ICU nurses struggle to maintain standards
Politicians say hospital staff are “coping” during the pandemic, but ICU nurses tell a different story.
Hundreds of intensive care nurses across NSW have signed an open letter to Gladys Berejiklian, pleading for more staff.
“Given the chronic unsafe staffing conditions, exacerbated by COVID-19, we cannot deliver the care you expect us to provide and the level of critical care our patients rightly deserve,” the letter said.
More than 700 ICU nurses had signed the letter by early September.
It said ICUs were in crisis even before the pandemic.
“We experienced chronic understaffing, an increased junior skills mix as a result of senior staff leaving due to burnout, and ever-increasing workloads.
“The added demands of [COVID-19]… are forcing our clinical workforce to the brink, placing our registration at risk on every shift and compromising safe patient care.”
NSWNMA General Secretary Brett Holmes said members wanted assurances from Premier Berejiklian and Health Minister Brad Hazzard that a one-to-one nurse-to-patient ratio would be mandated for ICUs after the current health emergency. “Members have told the Association of the need for ACCCN staffing standards to be introduced as a minimum for all ICUs,” he said.
Following media coverage of the letter, Hazzard met with a representative group of ICU nurses led by the NSWNMA and agreed to further meetings.
Hazzard had earlier assured a media conference: “All the information given to me from the doctors and nurses and our public health staff is that the system is coping.”
Premier Berejiklian predicted October would be the worst month for people needing intensive care, and added: “Once we start re-opening, cases will go through the roof, but it won’t matter so much as we will be vaccinated.”
Short-staffed before COVID-19
NSWNMA member Louise Nakkan is a 30-year veteran of Westmead Hospital Cardiothoracic ICU, where she is a clinical nurse educator (CNE).
Louise says there is “a huge disparity between what we are seeing on the front line and what the government and top management are saying.”
“I’ve never seen it this tough before. We’re hanging in there, but some days are dire.”
Westmead’s ICU has a 36-bed General ICU section divided into three “red” pods for COVID-19 patients. A separate, 10-bed cardio-thoracic pod cares for “green” non-COVID-19 patients and “amber” patients who are in isolation and awaiting COVID-19 test results.
Louise said ICU had serious staffing and management issues even before COVID-19.
“NSW Health didn’t do enough to recruit and to keep the staff they already had.
“Going into a pandemic desperately short-staffed, they decided everyone had to rotate through shifts. This took people away from shift patterns they’d worked for many years, and it led a lot of them to resign.
“Some retired and others went to vaccination hubs, where if you’re working for a private enterprise it’s good money and a lot less stress.
“In my pod, cardiothoracic, we have lost nine mostly part-time staff over the last three months. That’s a huge resource of knowledge lost to the system.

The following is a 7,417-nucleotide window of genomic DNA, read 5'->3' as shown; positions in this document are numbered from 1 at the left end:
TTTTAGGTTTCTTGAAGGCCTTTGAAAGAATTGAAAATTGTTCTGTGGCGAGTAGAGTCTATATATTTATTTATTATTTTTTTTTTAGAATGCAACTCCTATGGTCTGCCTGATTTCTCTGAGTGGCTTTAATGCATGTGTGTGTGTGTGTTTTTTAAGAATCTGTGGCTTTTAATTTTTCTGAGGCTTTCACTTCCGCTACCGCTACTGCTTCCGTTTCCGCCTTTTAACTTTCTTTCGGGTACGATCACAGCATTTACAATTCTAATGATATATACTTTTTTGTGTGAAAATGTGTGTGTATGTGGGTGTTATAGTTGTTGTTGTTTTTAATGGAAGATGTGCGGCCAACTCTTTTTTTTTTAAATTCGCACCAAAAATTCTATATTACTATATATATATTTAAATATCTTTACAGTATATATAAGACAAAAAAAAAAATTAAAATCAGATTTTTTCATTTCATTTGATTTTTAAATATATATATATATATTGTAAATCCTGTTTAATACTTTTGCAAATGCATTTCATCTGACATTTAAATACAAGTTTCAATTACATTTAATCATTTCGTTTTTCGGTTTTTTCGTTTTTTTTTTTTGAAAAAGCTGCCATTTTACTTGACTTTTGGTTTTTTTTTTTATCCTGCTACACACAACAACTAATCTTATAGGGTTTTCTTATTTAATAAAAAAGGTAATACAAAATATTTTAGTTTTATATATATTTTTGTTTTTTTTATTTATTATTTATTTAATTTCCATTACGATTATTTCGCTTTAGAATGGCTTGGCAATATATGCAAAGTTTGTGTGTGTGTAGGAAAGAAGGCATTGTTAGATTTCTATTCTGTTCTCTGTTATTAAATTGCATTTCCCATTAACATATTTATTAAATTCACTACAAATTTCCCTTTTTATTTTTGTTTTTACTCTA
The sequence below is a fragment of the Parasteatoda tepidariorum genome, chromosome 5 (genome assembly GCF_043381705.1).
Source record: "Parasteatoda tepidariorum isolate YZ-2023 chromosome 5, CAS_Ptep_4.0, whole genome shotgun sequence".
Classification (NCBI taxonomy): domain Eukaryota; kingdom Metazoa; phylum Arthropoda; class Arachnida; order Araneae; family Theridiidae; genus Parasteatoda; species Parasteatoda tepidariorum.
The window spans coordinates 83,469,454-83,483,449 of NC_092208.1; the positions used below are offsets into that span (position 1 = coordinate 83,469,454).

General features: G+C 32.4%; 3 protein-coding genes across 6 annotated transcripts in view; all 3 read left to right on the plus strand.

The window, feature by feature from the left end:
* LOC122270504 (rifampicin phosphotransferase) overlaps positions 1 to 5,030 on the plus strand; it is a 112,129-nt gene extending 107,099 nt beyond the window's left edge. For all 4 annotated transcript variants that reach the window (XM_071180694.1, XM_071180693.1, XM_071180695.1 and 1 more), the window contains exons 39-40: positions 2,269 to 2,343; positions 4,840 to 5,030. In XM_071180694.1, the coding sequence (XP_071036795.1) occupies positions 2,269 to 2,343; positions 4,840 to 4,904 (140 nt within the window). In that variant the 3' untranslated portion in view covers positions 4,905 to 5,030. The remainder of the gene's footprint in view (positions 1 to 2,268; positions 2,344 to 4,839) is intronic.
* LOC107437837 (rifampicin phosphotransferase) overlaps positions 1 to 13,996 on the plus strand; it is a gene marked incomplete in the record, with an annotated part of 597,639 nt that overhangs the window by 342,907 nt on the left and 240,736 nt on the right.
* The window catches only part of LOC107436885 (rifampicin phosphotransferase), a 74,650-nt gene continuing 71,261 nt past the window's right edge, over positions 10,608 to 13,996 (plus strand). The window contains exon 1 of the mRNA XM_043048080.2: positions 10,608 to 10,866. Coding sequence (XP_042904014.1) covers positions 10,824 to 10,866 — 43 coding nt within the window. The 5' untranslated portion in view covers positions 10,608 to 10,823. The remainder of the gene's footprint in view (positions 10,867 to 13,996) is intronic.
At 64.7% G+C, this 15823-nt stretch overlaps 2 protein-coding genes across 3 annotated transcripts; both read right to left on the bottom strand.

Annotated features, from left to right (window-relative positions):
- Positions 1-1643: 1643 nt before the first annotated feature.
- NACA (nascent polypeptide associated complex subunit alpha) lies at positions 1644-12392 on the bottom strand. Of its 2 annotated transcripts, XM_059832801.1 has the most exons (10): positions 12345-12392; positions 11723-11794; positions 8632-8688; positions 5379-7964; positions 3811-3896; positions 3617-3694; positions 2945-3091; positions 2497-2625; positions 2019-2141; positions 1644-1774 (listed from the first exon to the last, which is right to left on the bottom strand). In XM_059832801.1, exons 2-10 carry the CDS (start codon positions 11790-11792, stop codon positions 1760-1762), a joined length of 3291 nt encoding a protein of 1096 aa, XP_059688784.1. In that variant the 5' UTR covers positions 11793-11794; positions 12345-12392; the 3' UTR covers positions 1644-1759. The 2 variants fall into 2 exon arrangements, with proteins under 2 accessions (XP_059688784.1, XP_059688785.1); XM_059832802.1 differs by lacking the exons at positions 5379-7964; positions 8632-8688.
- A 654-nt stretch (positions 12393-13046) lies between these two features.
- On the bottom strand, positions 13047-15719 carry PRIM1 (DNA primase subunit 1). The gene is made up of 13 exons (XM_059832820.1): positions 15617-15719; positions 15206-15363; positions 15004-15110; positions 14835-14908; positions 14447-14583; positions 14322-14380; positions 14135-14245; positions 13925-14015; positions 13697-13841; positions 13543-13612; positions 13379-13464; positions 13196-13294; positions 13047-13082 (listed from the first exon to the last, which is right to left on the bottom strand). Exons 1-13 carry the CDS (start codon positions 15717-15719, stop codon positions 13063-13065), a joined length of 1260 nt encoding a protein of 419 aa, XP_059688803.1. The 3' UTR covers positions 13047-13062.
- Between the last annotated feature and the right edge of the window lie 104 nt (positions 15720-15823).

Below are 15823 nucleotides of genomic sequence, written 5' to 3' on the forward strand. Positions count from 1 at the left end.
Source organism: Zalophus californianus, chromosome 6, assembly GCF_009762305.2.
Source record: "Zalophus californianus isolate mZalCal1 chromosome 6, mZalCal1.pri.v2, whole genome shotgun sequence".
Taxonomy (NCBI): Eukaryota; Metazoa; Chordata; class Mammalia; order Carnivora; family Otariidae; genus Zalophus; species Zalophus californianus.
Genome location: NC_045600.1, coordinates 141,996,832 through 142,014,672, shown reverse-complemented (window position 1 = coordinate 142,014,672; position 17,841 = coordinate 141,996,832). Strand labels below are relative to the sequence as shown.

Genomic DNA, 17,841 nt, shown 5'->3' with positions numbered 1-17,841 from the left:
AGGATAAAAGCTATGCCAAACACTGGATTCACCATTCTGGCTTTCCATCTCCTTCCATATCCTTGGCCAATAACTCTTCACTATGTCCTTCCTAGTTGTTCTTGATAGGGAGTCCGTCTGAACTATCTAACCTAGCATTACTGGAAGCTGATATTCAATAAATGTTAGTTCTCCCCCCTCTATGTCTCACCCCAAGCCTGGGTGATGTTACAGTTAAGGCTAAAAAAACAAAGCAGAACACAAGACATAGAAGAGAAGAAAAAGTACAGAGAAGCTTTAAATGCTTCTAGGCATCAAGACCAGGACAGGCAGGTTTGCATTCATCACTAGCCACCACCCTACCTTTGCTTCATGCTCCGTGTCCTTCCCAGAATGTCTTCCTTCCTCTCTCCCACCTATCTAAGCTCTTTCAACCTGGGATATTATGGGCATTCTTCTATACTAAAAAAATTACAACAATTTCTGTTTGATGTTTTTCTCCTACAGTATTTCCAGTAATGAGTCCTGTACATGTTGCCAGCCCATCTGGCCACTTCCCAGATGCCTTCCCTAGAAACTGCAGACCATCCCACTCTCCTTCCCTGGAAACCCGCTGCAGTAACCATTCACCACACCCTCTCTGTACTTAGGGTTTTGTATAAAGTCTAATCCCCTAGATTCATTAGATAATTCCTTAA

“Management just doesn’t listen to what people want – things like safe staffing, fair rostering, ability to take annual leave and fair pay.”
Some shifts are chaos
Louise said that on any given shift, General ICU could be short eight or more nurses, based on already inadequate staffing ratios.
“You can’t just pull eight nurses out of thin air, so it’s just a matter of surviving from one shift to the next.”
Additional staff were upskilled to become critical care nurses last year, but Louise says they are no longer available.
“We’ve had to start again, with staff from theatres, recovery and the casual pool frantically being upskilled.”
Louise works mainly in the cardiothoracic pod, with nurses who have worked alongside each other for up to 20 years.
“It’s a real team approach and we always try to have each other’s backs, but some shifts are chaos.
“Yesterday, the nurse unit manager, clinical consultant and the other CNE were all on the floor because we were down staff.
“We try to look out for each other, but everyone is exhausted and fearful about what comes next in the pandemic.
“Nurses working in the red pods are in full PPE – P2/N95 respirator, goggles, hair net and fluid-impervious gown – nearly all the time and it’s exhausting. They come out drenched in sweat.”
Nurses are also under the strain of trying to comfort very sick people who cannot have visitors.
“We’ve had a lot of deaths and you feel very sad, but you don’t have time to debrief. You clean the room and send the patient to the morgue and you’re setting up again for the next patient.”
Louise adds that Westmead’s emergency department “is in its own world of pain. Some days there are a dozen ambulances parked outside waiting to offload patients.”
The pandemic has thrown up issues such as PPE, fit testing and staffing for safe workloads, which has led to more ICU nurses getting involved with the NSWNMA at the local level.
“People have become much more aware they need to be informed and have their say,” Louise says.
“We’ve had big turnouts of staff logging on to see what’s happening and what issues the union is taking forward for us.
“People realise the union is there to help us keep ourselves safe and our patients safe.”
Meanwhile, the NSWNMA has filed a dispute in the Industrial Relations Commission over unsafe staffing of Westmead’s COVID-19 wards, where nurse-to-patient ratios are well below those comparable with other major hospitals.